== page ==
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Location: Northern NJ
I'm slim enough to slide under pretty well, but I still sometimes drive it up on leveling blocks front and/or back to give me a couple extra inches clearance. (Oh what I would do for a drive-over concrete pit like at oil change places!)

The blocks make it high enough that I can almost sit upright underneath next to the driveshaft on the driver's (non exhaust) side. A utility light or lantern helps a lot, btw.

Ted - excellent point about checking under the doghouse. Guess that's next on the list! Just a pain removing the wood console and all my wires :lol:

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PostPosted: July 18th, 2017, 9:02 am 
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Joined: July 31st, 2014, 1:01 am
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Location: 1999 Concourse
At one point I looked at a 2005 RV -- not a Chinook, but based on the Ford cutaway so exactly the same "above the waist." I really liked it but the deal killer was an absolutely immovable mouse smell. Where was the nest? Yup, inside the doghouse there is a deep "well," IIRC just ahead of the transmission bell housing (probably the same one Rokrover mentions). They had made a HUGE nest there. But even after it was eliminated and the area bleached, scrubbed, exorcised, you-name-it, the smell remained. And of course was exacerbated every time the engine heated up. Gross!

(These were friends, and I was staying in the area, so we had weeks to try to get rid of it before I made my buy/no-buy decision.)

I have thought about putting some barbed wire or something in that depression. If anyone has any bright ideas I'm all ears, as I have not yet done anything about it.

And on a side note, there is a flat "platform" on the 97-and-up rigs just behind the driver's side headlight and down low. Squirrels and things love that as a nesting platform. And it's nearly impossible to reach with a hand (but not with a shop vac...). That's another place that needs bird spikes or barbed wire....

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PostPosted: August 3rd, 2017, 5:38 pm 
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Yeah, the only way to get rid of mouse smell is to keep using that spray called "Nature's Miracle" until its enzymes finally neutralize the mouse urine.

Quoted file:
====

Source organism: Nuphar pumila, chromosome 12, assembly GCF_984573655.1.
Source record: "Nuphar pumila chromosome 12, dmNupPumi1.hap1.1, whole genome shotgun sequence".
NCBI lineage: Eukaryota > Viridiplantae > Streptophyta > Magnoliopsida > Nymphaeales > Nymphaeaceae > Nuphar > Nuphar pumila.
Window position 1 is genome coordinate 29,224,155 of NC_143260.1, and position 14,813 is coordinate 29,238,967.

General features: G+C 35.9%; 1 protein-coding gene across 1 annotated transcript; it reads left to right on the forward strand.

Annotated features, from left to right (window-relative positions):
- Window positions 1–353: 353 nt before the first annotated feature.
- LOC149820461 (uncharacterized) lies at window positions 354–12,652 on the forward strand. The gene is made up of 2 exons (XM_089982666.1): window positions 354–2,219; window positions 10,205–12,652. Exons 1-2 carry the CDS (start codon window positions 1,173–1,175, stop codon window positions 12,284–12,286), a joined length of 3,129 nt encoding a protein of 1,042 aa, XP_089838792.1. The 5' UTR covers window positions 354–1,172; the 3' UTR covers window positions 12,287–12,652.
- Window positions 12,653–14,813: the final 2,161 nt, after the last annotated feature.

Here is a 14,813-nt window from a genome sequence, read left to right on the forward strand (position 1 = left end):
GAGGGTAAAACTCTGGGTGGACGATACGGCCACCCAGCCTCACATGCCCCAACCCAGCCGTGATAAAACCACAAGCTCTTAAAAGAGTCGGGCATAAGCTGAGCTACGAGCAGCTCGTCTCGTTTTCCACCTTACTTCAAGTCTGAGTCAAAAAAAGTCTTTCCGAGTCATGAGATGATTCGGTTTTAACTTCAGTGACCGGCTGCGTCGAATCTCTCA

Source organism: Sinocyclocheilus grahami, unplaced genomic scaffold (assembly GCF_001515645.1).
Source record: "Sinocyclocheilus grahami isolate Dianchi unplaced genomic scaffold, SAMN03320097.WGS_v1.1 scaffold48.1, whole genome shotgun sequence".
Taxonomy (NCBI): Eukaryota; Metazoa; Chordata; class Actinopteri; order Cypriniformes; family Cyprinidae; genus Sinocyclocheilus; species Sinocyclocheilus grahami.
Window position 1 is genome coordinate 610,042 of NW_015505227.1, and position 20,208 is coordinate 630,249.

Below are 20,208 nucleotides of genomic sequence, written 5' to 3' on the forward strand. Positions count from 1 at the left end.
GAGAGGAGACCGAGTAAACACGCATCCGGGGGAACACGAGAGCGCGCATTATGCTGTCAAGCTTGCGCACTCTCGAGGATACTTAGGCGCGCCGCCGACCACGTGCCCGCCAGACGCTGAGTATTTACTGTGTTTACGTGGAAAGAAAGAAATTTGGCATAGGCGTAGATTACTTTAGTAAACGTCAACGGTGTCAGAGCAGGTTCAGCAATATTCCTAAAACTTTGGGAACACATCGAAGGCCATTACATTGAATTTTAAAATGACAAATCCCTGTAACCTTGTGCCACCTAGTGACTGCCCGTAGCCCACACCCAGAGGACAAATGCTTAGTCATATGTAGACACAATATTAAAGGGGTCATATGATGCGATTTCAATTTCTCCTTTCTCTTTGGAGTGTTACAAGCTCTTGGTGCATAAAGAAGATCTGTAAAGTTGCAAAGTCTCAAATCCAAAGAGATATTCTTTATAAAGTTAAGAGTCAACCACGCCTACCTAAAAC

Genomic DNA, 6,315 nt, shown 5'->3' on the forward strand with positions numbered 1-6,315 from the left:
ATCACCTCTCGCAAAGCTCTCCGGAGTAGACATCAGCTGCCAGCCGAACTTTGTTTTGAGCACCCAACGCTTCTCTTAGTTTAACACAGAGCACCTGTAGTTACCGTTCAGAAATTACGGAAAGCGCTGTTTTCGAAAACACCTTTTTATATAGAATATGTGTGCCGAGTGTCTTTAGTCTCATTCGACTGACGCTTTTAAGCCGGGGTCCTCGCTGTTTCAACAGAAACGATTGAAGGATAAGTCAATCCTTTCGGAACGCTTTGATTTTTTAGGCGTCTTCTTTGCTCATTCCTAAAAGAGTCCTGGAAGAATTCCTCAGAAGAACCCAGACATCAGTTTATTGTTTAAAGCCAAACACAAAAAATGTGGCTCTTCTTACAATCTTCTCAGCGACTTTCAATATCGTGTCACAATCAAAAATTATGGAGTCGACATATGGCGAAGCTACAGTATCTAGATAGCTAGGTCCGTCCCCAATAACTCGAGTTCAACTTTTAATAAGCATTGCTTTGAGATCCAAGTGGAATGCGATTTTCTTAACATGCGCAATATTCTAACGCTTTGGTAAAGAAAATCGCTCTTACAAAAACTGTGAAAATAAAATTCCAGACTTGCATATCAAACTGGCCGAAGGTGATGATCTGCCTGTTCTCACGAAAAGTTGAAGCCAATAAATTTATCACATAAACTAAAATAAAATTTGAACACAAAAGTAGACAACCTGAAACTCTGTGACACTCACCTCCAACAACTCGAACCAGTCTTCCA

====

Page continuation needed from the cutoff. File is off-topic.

Back to the undercarriage... marking the 110v shore line was interesting, the way it goes around the outside on mine just to go back inside by the generator and switch.

Also interesting was following the generator gas line. I'm learning a lot. We should create our own detailed map of various Chinook models and their wiring etc.

Anyway, now I felt the need to create a color legend underneath the middle floor, for repairmen and the next owner. So I ordered a custom plastic stencil from an eBay supplier. About $14 with first class postage.
Attachment:
legend_stencil.jpg
legend_stencil.jpg [ 1.6 MiB | Viewed 160 times ]

The tan is the fiberglass bottom of the coach. I painted a black background yesterday and let it dry overnight. This afternoon I made a mask to allow me to spray paint each line:
Attachment:
legend.jpg
legend.jpg [ 2.91 MiB | Viewed 160 times ]

Hmm. Looks like I'll have to touch up a few letters.

And yeah, perhaps I've gone off the deep end now :lol: ... But boy, my undercarriage layout is now easy to figure out !

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PostPosted: August 10th, 2017, 12:41 pm 
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As mentioned in another thread, I ordered 100 zip tie tags off eBay the other day to help with labeling things. Cost about $13.
Attachment:
tags-colors.jpg
tags-colors.jpg [ 27.56 KiB | Viewed 125 times ]

Along with a $14 Dymo electronic label maker:
Attachment:
label-maker.jpg
label-maker.jpg [ 17.79 KiB | Viewed 125 times ]

Here's what the wires on my house battery (94 = single one under hood) look like now:
Attachment:
tags.jpg
tags.jpg [ 2.15 MiB | Viewed 126 times ]

I plan on labeling all the usually unknown wires and hoses and/or ones that I have to look up each time in a manual (like the wires for the fridge control).

I just wish a PO had already done all this :lol: . Would've saved me tons of guesswork.